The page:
EPT10 Vienna: Jack Salter, a professional's professional
Poker by its very nature is full of BS, but you're never more at risk of being drowned in nonsense than when someone starts talking about the lack of characters in the modern game.
This topic, the subject of rants from illiterate poker righters and former World Champions alike, has hogged more column inches than perhaps any other in recent months, and it is all utter bilge. At every European Poker Tour event, for instance, it's possible to peer into a grand ballroom and see upwards of 500 characters, all still very much involved in this game.
The thing is, you're just less likely than ever to be asked to lend somebody money, and fewer players these days will wake up tomorrow morning in a cell. Poker has simply cleaned up its act and it is now a game where to prosper in the top echelons, you need to take it seriously. If you want to be a professional you need, in short, to be professional.
"I try to treat it for what it is, a job," Jack Salter, the 27-year-old British pro, said during Day 1A of EPT Vienna. "Always remember that if you're saying that's your source of income, you don't want to end up being just a gambler, or some of the stereotypes people might have. You want to treat it like a job, and work and improve."
Salter is going about his career as a poker pro in a manner that best resembles that of a businessman climbing steadily up the corporate ladder. A few years ago, he was almost exclusively an online sit and go player when he "randomly" played a live tournament at the Palm Beach casino in London, which he won.
The £30,000 first prize, and the taste of brick and mortar success, suddenly endeared Salter to the live game, and brought him the bankroll to play more frequently and at incrementally higher stakes. Since then, he has racked up cashes in countries across the globe, including the United States, Malta, Spain, Macau, Amsterdam, Ireland and Australia. The latter, in February of this year, was his largest. He won a side event at the Aussie Millions for A$114,000.
"I'm loving it, to be honest," Salter said. "I really enjoy the travelling especially. I guess in poker, you've always got to be careful and try to make sensible choices because a lot of us don't have that much to fall back on if things don't go so well. You've got to work hard while it's around, basically."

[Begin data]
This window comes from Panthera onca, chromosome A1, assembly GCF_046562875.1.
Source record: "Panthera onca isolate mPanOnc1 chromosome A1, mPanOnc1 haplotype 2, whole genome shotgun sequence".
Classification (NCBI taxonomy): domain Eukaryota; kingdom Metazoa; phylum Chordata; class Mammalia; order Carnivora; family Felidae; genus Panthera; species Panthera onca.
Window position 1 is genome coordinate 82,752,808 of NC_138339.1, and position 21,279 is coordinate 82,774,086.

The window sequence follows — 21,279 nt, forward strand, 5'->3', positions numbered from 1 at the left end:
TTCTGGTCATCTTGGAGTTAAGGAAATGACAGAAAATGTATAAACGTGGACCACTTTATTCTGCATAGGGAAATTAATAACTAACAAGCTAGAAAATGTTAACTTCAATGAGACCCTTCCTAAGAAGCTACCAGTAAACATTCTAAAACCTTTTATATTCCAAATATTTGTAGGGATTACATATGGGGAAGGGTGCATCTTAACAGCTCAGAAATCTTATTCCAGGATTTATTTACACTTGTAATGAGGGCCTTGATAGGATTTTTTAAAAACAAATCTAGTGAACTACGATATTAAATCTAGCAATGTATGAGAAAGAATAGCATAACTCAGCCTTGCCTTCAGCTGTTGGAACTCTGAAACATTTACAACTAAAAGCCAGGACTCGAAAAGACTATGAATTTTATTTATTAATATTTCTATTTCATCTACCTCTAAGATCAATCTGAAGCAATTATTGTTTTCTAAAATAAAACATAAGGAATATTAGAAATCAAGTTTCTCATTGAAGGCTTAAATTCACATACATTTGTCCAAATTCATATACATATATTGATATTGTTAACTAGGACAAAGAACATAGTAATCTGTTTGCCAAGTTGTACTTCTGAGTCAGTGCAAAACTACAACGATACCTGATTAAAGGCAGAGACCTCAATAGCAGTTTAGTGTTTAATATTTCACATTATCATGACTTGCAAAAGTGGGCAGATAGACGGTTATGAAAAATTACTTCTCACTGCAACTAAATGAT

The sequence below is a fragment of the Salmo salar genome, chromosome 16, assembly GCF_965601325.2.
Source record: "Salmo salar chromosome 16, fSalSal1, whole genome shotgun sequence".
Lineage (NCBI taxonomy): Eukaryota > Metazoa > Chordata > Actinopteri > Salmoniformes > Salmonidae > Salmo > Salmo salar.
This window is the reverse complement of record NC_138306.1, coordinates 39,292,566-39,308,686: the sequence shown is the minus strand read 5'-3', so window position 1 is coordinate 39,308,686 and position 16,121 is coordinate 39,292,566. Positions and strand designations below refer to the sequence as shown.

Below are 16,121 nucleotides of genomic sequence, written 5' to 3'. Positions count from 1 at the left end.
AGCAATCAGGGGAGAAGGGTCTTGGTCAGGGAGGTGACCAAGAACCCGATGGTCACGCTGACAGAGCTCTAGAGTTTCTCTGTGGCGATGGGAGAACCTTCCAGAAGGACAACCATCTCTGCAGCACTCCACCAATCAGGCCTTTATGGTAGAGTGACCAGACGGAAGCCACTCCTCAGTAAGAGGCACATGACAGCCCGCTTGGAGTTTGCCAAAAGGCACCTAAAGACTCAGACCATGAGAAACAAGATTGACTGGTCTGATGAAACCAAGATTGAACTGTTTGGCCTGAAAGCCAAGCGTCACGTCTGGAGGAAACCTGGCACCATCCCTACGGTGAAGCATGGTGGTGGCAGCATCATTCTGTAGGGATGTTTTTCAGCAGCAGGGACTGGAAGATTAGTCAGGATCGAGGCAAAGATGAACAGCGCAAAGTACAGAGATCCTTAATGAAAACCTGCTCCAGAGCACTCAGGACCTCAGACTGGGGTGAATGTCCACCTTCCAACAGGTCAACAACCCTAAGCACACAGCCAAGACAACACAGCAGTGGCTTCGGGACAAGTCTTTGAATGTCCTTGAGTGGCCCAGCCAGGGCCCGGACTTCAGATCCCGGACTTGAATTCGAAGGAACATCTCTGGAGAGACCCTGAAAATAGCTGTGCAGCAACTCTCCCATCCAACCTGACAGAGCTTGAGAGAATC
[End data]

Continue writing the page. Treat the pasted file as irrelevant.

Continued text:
Here's the thing: although Salter may sound terrifyingly sensible to those who inexplicably prefer to see broke and broken middle-aged men slumped on the couch of a pitying stranger's Budget Inn suite, the modern-day poker pro tends to have more passport stamps and more stories than almost anyone of the same age.
Salter, who is originally from London and has already spent some time living in Spain, said he has recently been looking at alternative locations to set up a grinding base. Lisbon was on the list, as was Budapest. To get here, he drove from France and across Germany, accompanied by his poker-playing brother Louis and another friend. Our brief chat did not allow time for him to regale with anecdotes from the road, but one suspects Salter is not one to duck all the potential joys of a young bloke with a bunch of mates and a decent disposable income.
"We saw Munich and a few other small towns, then straight to Vienna," he said. "Pretty good stuff. I'm kind of sick of airports and planes and that kind of stuff, so it was a nice change....It's just more fun [travelling with friends]. You cut down on costs. It's good to talk hands together in the evenings, chill out, go over it together."
Salter said he is also improving his admin skills, booking trips in advance to save money, and looking at sensible options to keep him on the road.
"Booking things two minutes before can cost you quite a bit," he said. "I stay in apartments rather than hotels, not getting taxis the whole time. A lot of people who might in theory be winning a fair bit in poker are spending so much on holidays and going out while they're there. It can all rack up."
He is also a regular on the online marketplaces selling chunks of his action, and if you look at any thread offering shares in "jackziyang", Salter's online name, you'll see regularly updated information on his performances and a string of happy backers.
"I'm always careful to sell action in tournaments that I might not be rolled for, and keep on playing the lower stakes online," he said. "Keep everything running steady. Hopefully even if I don't get that big win, I'll be doing well enough."
This, folks, is the face and voice of the contemporary poker professional, doing well enough. You're mad if you still hanker after the old days.